Retaliation for an accusation of improper practices by an employee is one of the biggest and, unfortunately, more common mistakes an HR department can make. It can be frustrating when an employee makes an allegation, and some often feel the temptation to discipline that employee because of said allegations. It is, however, a temptation that you must not give into, as the University of New England is finding out.
A professor at UNE is filing a lawsuit against the institution after she levied accusations of sexual harassment against her department chair. She claims that following the allegations (which include inappropriate electronic communications, comments and touching), not only did human resources take no action, but she actually received a series of retaliatory actions in response.
These retaliations, she claims, include sudden negative performance reviews and being removed as the head of student programs as well as losing her advising status and some teaching duties. She was also, she claimed, removed from her facilities in the department, forcing her to find other places to do her work.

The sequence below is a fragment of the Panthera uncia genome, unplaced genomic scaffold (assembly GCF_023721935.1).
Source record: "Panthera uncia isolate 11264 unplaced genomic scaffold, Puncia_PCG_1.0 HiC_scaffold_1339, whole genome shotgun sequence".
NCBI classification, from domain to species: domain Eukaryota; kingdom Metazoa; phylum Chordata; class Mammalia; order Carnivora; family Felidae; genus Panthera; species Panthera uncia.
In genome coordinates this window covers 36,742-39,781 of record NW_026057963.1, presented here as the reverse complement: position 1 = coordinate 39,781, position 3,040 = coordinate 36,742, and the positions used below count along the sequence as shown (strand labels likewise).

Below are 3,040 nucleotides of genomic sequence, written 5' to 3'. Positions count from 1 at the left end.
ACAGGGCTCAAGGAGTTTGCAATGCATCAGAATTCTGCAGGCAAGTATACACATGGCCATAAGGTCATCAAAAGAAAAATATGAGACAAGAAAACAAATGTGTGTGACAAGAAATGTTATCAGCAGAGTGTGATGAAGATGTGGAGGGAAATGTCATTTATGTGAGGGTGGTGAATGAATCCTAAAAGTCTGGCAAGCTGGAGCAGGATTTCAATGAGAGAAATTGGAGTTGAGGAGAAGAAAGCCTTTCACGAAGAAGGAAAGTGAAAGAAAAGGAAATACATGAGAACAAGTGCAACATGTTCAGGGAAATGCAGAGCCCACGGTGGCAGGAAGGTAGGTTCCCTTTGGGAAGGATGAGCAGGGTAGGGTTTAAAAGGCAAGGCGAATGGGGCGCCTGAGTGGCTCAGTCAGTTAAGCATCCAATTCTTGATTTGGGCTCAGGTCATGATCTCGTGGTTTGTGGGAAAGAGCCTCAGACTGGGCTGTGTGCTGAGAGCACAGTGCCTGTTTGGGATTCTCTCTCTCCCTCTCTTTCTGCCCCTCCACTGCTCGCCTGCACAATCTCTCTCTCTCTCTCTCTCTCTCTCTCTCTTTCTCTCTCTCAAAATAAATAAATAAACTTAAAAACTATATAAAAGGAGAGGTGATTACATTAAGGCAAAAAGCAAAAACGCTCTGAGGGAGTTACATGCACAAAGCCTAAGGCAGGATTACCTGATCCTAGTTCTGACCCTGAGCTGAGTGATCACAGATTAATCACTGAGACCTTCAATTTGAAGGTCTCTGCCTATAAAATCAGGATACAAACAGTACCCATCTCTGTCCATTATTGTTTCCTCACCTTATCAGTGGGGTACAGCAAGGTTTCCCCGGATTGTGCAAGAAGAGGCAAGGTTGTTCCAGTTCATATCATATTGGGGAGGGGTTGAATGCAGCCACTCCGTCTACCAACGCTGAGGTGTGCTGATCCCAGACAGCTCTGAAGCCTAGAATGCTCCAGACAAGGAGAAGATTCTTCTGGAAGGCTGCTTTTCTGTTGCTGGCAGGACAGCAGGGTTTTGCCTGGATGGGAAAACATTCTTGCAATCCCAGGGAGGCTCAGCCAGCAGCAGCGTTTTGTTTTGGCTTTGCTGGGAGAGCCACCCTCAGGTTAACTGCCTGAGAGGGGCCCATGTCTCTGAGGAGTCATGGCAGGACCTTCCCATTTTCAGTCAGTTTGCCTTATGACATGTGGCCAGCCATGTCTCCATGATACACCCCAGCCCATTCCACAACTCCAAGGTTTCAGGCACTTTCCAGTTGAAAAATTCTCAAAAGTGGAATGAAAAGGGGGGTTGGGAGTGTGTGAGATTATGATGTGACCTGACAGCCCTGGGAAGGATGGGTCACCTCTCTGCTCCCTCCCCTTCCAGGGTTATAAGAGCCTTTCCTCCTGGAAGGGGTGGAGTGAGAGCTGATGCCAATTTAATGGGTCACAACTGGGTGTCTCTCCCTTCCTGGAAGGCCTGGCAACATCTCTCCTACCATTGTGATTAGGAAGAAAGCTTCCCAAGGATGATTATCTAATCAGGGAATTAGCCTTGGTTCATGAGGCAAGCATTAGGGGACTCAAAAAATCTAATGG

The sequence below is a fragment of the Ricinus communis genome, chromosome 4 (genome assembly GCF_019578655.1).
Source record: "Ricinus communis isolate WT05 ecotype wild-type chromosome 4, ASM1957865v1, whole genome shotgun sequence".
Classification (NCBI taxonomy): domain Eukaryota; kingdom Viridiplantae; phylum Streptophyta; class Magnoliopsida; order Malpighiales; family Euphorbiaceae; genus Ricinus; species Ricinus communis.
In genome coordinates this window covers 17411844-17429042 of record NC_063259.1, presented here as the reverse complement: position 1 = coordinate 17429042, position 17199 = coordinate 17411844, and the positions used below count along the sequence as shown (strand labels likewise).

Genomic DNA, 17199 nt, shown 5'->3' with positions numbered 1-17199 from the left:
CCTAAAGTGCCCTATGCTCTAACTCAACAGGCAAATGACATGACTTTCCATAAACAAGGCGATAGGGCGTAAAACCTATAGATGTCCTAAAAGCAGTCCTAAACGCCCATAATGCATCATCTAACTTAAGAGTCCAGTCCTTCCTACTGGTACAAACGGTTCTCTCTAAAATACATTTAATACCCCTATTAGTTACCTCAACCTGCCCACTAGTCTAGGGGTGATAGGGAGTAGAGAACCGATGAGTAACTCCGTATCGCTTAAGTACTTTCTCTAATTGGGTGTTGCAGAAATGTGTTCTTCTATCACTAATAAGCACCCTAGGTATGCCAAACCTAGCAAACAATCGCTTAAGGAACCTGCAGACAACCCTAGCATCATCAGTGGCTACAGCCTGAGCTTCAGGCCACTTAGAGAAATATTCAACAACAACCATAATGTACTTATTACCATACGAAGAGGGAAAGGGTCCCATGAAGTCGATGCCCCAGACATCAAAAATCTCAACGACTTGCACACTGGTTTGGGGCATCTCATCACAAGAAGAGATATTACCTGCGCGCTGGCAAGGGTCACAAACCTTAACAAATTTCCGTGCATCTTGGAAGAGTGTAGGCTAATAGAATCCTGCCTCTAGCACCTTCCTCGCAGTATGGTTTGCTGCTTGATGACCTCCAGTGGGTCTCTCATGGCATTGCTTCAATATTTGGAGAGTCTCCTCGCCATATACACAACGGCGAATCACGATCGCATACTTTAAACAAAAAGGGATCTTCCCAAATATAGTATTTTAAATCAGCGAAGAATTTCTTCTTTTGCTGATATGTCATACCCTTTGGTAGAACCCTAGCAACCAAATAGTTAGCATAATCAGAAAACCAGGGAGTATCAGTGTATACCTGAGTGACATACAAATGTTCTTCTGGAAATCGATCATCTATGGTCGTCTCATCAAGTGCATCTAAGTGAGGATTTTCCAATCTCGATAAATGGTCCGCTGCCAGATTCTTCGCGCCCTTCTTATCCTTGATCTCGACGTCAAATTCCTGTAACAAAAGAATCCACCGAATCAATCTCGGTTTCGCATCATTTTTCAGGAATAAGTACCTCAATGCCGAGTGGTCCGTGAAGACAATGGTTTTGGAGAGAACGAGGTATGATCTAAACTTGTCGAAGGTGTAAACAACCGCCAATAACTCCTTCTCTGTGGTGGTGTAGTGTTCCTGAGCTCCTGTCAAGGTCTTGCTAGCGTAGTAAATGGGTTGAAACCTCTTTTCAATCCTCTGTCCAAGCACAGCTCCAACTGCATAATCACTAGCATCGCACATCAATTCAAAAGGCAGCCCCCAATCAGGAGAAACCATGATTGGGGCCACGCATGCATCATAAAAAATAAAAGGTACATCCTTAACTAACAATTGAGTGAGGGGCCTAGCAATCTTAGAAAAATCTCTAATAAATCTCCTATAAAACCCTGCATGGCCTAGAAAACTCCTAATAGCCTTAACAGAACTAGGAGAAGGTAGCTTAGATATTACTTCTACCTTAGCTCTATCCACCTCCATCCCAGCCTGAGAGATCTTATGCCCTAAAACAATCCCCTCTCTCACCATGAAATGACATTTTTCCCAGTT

The university, on the other hand, counters that they did offer corrective measures, of which the professor failed to make use and did not pursue the full administrative possibilities available to correct the situation.
Situations like this can be very sticky, but both harassment and retaliation are severe charges and very problematic for an HR department. It’s vital to make sure that as a management and leadership area, you are taking every step possible to ensure that charges along these lines are taken seriously and pursued to their logical conclusion. The consequences, otherwise, can cost millions.